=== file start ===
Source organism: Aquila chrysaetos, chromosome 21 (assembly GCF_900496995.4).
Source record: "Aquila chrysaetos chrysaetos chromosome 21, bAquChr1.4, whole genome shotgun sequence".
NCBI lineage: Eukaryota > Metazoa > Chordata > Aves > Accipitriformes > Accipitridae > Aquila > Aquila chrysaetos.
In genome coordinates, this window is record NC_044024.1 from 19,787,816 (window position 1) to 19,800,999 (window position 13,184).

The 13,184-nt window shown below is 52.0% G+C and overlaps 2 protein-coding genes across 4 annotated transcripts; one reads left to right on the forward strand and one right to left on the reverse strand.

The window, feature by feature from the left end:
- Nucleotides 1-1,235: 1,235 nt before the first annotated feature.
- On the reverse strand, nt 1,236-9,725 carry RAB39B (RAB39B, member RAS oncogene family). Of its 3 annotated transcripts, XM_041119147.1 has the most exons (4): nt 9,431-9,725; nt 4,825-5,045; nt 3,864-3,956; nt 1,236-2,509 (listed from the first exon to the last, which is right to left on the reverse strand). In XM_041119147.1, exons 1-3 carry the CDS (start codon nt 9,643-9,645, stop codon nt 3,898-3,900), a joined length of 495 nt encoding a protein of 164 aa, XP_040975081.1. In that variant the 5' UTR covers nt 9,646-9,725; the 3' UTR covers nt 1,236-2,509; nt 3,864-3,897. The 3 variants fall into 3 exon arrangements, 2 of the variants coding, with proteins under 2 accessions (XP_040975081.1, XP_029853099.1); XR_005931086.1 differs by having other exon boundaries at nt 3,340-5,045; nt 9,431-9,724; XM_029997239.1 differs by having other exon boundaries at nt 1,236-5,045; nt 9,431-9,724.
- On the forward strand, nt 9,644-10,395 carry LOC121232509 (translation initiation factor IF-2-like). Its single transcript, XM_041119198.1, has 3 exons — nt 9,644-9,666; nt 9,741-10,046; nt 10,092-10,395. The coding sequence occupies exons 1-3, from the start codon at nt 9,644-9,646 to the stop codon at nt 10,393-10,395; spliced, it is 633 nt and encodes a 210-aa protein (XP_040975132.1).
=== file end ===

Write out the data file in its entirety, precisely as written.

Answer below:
Source organism: Aquila chrysaetos, chromosome 21 (assembly GCF_900496995.4).
Source record: "Aquila chrysaetos chrysaetos chromosome 21, bAquChr1.4, whole genome shotgun sequence".
NCBI lineage: Eukaryota > Metazoa > Chordata > Aves > Accipitriformes > Accipitridae > Aquila > Aquila chrysaetos.
In genome coordinates, this window is record NC_044024.1 from 19,787,816 (window position 1) to 19,800,999 (window position 13,184).

The 13,184-nt window shown below is 52.0% G+C and overlaps 2 protein-coding genes across 4 annotated transcripts; one reads left to right on the forward strand and one right to left on the reverse strand.

The window, feature by feature from the left end:
- Nucleotides 1-1,235: 1,235 nt before the first annotated feature.
- On the reverse strand, nt 1,236-9,725 carry RAB39B (RAB39B, member RAS oncogene family). Of its 3 annotated transcripts, XM_041119147.1 has the most exons (4): nt 9,431-9,725; nt 4,825-5,045; nt 3,864-3,956; nt 1,236-2,509 (listed from the first exon to the last, which is right to left on the reverse strand). In XM_041119147.1, exons 1-3 carry the CDS (start codon nt 9,643-9,645, stop codon nt 3,898-3,900), a joined length of 495 nt encoding a protein of 164 aa, XP_040975081.1. In that variant the 5' UTR covers nt 9,646-9,725; the 3' UTR covers nt 1,236-2,509; nt 3,864-3,897. The 3 variants fall into 3 exon arrangements, 2 of the variants coding, with proteins under 2 accessions (XP_040975081.1, XP_029853099.1); XR_005931086.1 differs by having other exon boundaries at nt 3,340-5,045; nt 9,431-9,724; XM_029997239.1 differs by having other exon boundaries at nt 1,236-5,045; nt 9,431-9,724.
- On the forward strand, nt 9,644-10,395 carry LOC121232509 (translation initiation factor IF-2-like). Its single transcript, XM_041119198.1, has 3 exons — nt 9,644-9,666; nt 9,741-10,046; nt 10,092-10,395. The coding sequence occupies exons 1-3, from the start codon at nt 9,644-9,646 to the stop codon at nt 10,393-10,395; spliced, it is 633 nt and encodes a 210-aa protein (XP_040975132.1).